I think I’ve mentioned in the past that my beloved 1994 Isuzu Trooper has been gradually shedding certain “nonessential” functions as it approaches the quarter-million mile mark. Things like the radio, interior lights, the dashboard clock and my ability to electrically control the passenger side window have all gone south, as the mighty 4-wheeler conserves its energy and resources for the long drives ahead. Last summer, in an apparent attempt to conserve fuel, the vehicle presented me with a choice: Air conditioning or the ability to reach the speed limit on hills, which explains the sweaty, wind-blown look I cultivated on some hot August days.
But a certain quirkiness in the relationship I’ve had with my cars is nothing new. In fact, it’s a part of my family history. Take, for instance, this reference to my paternal grandfather in the pages of a book called “Homeburg Memories,” written in 1915 by George Fitch, a well-known writer and humorist of the early 20th century who was born and raised in Galva.
“Our oculist was our pioneer automobile owner. He bought a home-made machine and a mule at the same time, and by judiciously combining the two, he got a great deal of mileage out of both. He would work all morning getting the auto down-town and all afternoon getting the mule to haul it back.”
Years later, my other grandfather helped to develop and market a device that would periodically start a car throughout cold winter nights so it would be warmed up enough to go in the morning. As the story goes, though, there was a fairly serious design flaw: The devise would start the car all right, but would sometimes fail to shut it off, so the owner would be met with a dual early-morning problem: A car that was both cold and out of gas.
My father was known for a time for owning what may have been Galva’s largest and smallest cars at the same time, a 1951 Packard and a 1959 Volkswagen, while I followed in the same strange path when I owned both an ancient Mercedes Benz and a new, but highly flawed, Yugo.
But back to the Trooper.
While absent radios, dome lights and clocks are more annoying than anything else, the Trooper has, more recently, developed another bit of aberrant behavior that combines a bit of inconvenience with a distinct element of danger. Apparently, the car has decided that a fully functioning driver’s-side door is a little more luxury than I require. It’s the result of a high wind several years ago that caught the open door and sprung its hinges. Since then, I and other more capable craftsmen have worked to keep it opening and closing on request, rather than on its own volition. It currently takes an entire sequence of actions to get the door to close securely from both inside and out. Best results from the interior of the beast require a rolled-down window and a series of mighty upward slams, while getting it to close tight enough to actually engage the door locks from the outside demands the same upward push, plus a solid hip check much like the ones employed by NHL defensemen to send their opponents careening into the boards.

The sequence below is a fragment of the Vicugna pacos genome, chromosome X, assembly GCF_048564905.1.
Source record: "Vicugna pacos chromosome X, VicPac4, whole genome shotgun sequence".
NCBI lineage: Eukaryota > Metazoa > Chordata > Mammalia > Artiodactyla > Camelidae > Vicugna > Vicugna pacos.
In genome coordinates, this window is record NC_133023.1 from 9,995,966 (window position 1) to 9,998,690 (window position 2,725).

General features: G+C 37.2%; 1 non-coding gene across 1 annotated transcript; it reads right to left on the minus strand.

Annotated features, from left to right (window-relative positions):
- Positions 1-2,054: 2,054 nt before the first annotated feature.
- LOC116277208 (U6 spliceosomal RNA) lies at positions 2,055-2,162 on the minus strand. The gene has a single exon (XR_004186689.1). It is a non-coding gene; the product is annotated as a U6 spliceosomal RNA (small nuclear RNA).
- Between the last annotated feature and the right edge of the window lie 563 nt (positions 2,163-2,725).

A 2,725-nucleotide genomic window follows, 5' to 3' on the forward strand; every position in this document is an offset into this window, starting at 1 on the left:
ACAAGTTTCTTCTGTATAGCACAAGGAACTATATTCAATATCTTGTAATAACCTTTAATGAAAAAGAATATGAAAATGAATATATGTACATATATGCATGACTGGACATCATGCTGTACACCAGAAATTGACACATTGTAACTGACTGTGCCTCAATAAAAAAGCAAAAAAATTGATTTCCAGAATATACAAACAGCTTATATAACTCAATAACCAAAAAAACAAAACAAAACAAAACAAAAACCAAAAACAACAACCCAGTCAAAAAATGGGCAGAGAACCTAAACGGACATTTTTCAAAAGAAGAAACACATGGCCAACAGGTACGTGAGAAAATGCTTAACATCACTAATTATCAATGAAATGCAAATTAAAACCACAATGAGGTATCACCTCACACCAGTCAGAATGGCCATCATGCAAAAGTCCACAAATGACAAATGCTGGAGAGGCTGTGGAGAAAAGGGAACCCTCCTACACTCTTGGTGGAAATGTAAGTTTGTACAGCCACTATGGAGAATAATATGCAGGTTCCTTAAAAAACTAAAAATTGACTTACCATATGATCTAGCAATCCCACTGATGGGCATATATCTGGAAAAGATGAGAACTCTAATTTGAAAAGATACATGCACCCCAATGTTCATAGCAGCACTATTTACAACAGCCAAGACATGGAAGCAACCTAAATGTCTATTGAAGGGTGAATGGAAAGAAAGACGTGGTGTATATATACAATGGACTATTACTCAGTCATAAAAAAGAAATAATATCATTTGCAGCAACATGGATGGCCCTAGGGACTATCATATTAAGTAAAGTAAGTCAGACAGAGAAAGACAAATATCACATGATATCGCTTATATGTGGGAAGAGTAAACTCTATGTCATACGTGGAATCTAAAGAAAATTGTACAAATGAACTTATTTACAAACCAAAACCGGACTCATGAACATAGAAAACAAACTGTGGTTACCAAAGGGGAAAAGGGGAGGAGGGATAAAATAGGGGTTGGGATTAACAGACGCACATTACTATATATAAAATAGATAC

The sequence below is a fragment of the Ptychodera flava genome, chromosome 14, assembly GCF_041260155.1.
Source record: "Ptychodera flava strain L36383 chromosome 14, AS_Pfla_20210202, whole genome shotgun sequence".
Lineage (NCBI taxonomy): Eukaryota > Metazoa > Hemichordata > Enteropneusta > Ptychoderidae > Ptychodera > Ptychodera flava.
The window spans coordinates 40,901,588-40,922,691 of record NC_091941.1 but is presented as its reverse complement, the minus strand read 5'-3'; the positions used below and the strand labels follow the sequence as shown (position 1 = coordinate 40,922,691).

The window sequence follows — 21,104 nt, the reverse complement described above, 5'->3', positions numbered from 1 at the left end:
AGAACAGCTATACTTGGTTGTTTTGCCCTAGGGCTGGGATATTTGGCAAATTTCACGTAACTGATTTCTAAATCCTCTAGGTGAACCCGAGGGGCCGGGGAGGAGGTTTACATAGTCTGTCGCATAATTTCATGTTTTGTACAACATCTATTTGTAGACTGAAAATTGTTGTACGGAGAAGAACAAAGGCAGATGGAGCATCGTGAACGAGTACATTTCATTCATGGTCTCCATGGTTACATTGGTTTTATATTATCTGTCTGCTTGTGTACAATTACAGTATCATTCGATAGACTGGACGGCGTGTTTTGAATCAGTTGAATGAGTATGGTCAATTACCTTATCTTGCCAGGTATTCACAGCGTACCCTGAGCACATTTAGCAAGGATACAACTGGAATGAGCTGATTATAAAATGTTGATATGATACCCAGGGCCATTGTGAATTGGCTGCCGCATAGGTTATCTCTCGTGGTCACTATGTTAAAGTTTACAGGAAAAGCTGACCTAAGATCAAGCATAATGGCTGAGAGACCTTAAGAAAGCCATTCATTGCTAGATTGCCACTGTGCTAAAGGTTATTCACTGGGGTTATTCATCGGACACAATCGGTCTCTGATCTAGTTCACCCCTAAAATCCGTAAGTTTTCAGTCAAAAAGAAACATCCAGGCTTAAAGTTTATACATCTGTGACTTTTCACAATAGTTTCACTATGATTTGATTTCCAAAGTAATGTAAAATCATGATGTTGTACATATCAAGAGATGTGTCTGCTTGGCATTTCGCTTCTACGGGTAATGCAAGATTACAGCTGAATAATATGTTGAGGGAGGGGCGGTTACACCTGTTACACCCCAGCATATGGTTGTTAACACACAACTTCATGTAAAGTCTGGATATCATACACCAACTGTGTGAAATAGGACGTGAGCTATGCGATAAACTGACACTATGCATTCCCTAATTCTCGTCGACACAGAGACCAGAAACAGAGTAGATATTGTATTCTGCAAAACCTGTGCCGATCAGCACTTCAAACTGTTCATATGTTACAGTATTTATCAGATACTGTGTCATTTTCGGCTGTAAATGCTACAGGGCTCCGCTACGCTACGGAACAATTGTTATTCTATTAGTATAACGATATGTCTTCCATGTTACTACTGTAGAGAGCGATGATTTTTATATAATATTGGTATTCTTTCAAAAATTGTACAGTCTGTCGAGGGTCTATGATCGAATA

She: “That’s a nasty bruise on your hip. What have you been doing, wrestling steers?”
Me: “No, I just had to lock the car.”
Sometimes, if I forget to carry out all the steps properly, the door swings open anyway, oftentimes due to the wind and bumps encountered at highway speeds, along with the inertia provided by a right-hand curve. It’s a disturbing phenomenon that, apparently, presents an interesting view to cars following behind.
“I thought you were lowering your flaps so you could come in for a landing,” said one wit who was treated to the sight of me frantically trying to reach and pull the door shut while swinging onto the eastbound Page Street blacktop one afternoon.
Autobody maven Kerry Anderson tells me it’s probably reached the end of the tinkering stage, and likely requires a bit of spot welding. In the meantime, I’ve decided to look at it as a highly interactive safety feature. It is, of course, the ultimate reminder to always fasten my seatbelt.
After all, “Click it or ticket” is nothing compared to my new reality:
“Click it or get run over by a Buick.”